The 30 companies that comprise the Dow Jones Industrials collectively failed to increase sales in 2013. Yet the price of the Dow surged more than 25%. And while that price appreciation for the big-time benchmark may be slowing, the Dow still managed to eclipse 17,000 without generating much in the way of actual revenue growth.
Sales at S&P 500 corporations have also been unimpressive. According to senior index analyst at S&P Capital IQ, Howard Silverblatt, aggregate sales per share for S&P 500 constituents registered $2.49 billion in Q1 of 2014. Back near the last bear market’s inception in Q1 of 2008? $2.65 billion. If Silverblatt is correct, one method of measuring revenue strength (i.e., sales-per-share) is less vibrant today than during the beginning of the Great Recession.
Of course, analysts keep drilling home the notion that the bull market rests on the trajectory of corporate earnings. The problem with relying on the profitability data alone is that the data is being manipulated. Record low interest rates since the end of 2008 have fostered binge borrowing by corporations and the subsequent financing of nearly $2 trillion in stock buybacks (Q1 2009 – Q1 2014). The effect? A misguided perception that earnings are barreling forward. In truth, earnings-per-share appear strong because buybacks reduce the number of shares in existence, artificially reducing the trumpeted price-to-earnings (P/E) ratio.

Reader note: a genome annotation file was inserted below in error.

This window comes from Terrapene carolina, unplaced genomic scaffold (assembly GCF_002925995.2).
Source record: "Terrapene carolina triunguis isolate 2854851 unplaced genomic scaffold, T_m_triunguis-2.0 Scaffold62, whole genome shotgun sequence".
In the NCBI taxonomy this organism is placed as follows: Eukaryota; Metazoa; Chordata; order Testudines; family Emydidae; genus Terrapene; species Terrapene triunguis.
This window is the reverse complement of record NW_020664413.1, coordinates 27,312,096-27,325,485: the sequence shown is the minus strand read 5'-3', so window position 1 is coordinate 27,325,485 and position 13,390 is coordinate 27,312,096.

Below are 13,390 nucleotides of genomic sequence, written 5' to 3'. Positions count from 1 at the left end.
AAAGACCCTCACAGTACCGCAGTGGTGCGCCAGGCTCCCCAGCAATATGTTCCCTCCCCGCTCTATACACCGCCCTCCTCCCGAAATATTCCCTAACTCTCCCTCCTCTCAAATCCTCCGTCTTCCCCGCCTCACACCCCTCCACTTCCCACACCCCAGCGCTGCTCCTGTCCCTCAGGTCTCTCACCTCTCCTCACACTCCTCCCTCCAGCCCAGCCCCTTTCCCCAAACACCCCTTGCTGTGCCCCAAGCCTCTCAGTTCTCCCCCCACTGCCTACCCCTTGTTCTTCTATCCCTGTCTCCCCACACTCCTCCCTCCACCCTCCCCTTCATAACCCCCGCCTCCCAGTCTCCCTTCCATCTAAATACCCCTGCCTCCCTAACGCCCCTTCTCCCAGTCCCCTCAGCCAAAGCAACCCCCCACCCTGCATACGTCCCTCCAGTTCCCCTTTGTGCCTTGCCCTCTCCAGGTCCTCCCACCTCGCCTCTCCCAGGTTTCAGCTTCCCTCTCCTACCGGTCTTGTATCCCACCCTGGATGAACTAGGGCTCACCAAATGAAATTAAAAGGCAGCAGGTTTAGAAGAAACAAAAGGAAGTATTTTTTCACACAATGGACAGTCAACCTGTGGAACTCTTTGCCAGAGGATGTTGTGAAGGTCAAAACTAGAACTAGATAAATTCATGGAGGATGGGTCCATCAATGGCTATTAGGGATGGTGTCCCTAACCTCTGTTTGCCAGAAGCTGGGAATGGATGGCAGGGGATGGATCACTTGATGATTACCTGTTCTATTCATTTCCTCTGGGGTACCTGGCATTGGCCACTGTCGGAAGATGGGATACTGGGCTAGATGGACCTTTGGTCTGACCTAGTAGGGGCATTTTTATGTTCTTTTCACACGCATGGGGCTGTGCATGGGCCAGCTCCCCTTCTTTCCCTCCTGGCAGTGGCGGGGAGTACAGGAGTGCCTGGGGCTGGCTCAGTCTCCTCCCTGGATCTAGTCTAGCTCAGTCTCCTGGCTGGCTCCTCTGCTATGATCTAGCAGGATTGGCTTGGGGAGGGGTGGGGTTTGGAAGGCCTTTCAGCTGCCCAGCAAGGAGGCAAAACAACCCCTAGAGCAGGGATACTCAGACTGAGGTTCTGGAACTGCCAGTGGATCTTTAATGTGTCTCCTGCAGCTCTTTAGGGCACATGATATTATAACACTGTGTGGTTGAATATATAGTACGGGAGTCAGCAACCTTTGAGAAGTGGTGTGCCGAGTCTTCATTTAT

It is also worth noting that the current price-to-sales (P/S) ratio for the S&P 500 (1.77) is roughly 25% higher than the median P/S in the 21st century (1.42). The historical mean since the market benchmark began? Around 0.9. It follows that most folks can reasonably assume that U.S. stocks are quite expensive in the context of the revenue that corporations have been generating.
The concern led me to identify a handful of broader-based U.S. ETFs with substantially lower price-to-sales numbers than the S&P 500. The ratios in the table below come from the most recent Morningstar data feed and/or a provider’s web site:
|Bargain ETFs? These Funds Have Low P/S Ratios|
|RevenueShares Large Cap Fund (RWL)||0.68|
|First Trust Mid Cap Value AlphaDex (FNK)||0.70|
|WisdomTree Small Cap Earnings (EES)||0.82|
|First Trust Consumer Staples AlphaDex (FXG)||0.83|
|WisdomTree Large Cap Value (EZY)||0.86|
Let’s consider WisdomTree Small Cap Earnings (EES). Not only is its price-to-sales a better “deal” than the S&P 500, but EES boasts a trailing 12-month P/E that is 12.3% lower than that of the S&P 500 and 24.7% lower than iShares Russell 2000 Small Cap (IWM). Sales-per-share might not be the only metric, but perhaps we should not ignore it either.
Some might wonder whether there is any evidence to support whether the sales data even matters. This may be difficult to quantify. However, over the last three years, EES has produced 10 percentage points more than its benchmark competitor. Perhaps 1000 basis points is worthy of additional investigation.